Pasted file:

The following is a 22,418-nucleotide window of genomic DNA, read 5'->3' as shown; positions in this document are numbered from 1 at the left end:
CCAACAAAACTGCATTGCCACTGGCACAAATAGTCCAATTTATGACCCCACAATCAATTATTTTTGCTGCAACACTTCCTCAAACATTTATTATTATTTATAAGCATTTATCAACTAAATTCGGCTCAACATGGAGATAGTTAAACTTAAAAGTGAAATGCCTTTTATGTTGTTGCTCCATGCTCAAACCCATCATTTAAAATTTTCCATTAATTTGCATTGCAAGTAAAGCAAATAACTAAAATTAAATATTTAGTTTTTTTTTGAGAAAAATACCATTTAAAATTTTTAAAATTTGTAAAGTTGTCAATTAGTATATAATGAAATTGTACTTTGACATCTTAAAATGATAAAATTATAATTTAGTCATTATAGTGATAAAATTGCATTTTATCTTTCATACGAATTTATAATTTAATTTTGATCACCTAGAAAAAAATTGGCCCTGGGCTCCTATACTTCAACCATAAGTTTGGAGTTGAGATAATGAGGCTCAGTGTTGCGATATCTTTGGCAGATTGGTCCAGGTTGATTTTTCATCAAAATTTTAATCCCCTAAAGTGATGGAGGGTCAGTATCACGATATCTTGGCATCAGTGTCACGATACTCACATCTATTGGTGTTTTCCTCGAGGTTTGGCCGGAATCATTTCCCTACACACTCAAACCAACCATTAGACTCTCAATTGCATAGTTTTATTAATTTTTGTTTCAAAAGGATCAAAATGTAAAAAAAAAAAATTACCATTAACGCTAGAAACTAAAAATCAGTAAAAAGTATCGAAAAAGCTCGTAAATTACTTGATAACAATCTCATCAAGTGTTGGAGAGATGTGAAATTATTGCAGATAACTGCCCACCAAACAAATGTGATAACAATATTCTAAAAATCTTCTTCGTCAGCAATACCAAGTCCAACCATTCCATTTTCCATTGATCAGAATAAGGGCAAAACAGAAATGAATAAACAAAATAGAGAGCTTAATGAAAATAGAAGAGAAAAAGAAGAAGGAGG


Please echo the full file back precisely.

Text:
The following is a 22,418-nucleotide window of genomic DNA, read 5'->3' as shown; positions in this document are numbered from 1 at the left end:
CCAACAAAACTGCATTGCCACTGGCACAAATAGTCCAATTTATGACCCCACAATCAATTATTTTTGCTGCAACACTTCCTCAAACATTTATTATTATTTATAAGCATTTATCAACTAAATTCGGCTCAACATGGAGATAGTTAAACTTAAAAGTGAAATGCCTTTTATGTTGTTGCTCCATGCTCAAACCCATCATTTAAAATTTTCCATTAATTTGCATTGCAAGTAAAGCAAATAACTAAAATTAAATATTTAGTTTTTTTTTGAGAAAAATACCATTTAAAATTTTTAAAATTTGTAAAGTTGTCAATTAGTATATAATGAAATTGTACTTTGACATCTTAAAATGATAAAATTATAATTTAGTCATTATAGTGATAAAATTGCATTTTATCTTTCATACGAATTTATAATTTAATTTTGATCACCTAGAAAAAAATTGGCCCTGGGCTCCTATACTTCAACCATAAGTTTGGAGTTGAGATAATGAGGCTCAGTGTTGCGATATCTTTGGCAGATTGGTCCAGGTTGATTTTTCATCAAAATTTTAATCCCCTAAAGTGATGGAGGGTCAGTATCACGATATCTTGGCATCAGTGTCACGATACTCACATCTATTGGTGTTTTCCTCGAGGTTTGGCCGGAATCATTTCCCTACACACTCAAACCAACCATTAGACTCTCAATTGCATAGTTTTATTAATTTTTGTTTCAAAAGGATCAAAATGTAAAAAAAAAAAATTACCATTAACGCTAGAAACTAAAAATCAGTAAAAAGTATCGAAAAAGCTCGTAAATTACTTGATAACAATCTCATCAAGTGTTGGAGAGATGTGAAATTATTGCAGATAACTGCCCACCAAACAAATGTGATAACAATATTCTAAAAATCTTCTTCGTCAGCAATACCAAGTCCAACCATTCCATTTTCCATTGATCAGAATAAGGGCAAAACAGAAATGAATAAACAAAATAGAGAGCTTAATGAAAATAGAAGAGAAAAAGAAGAAGGAGG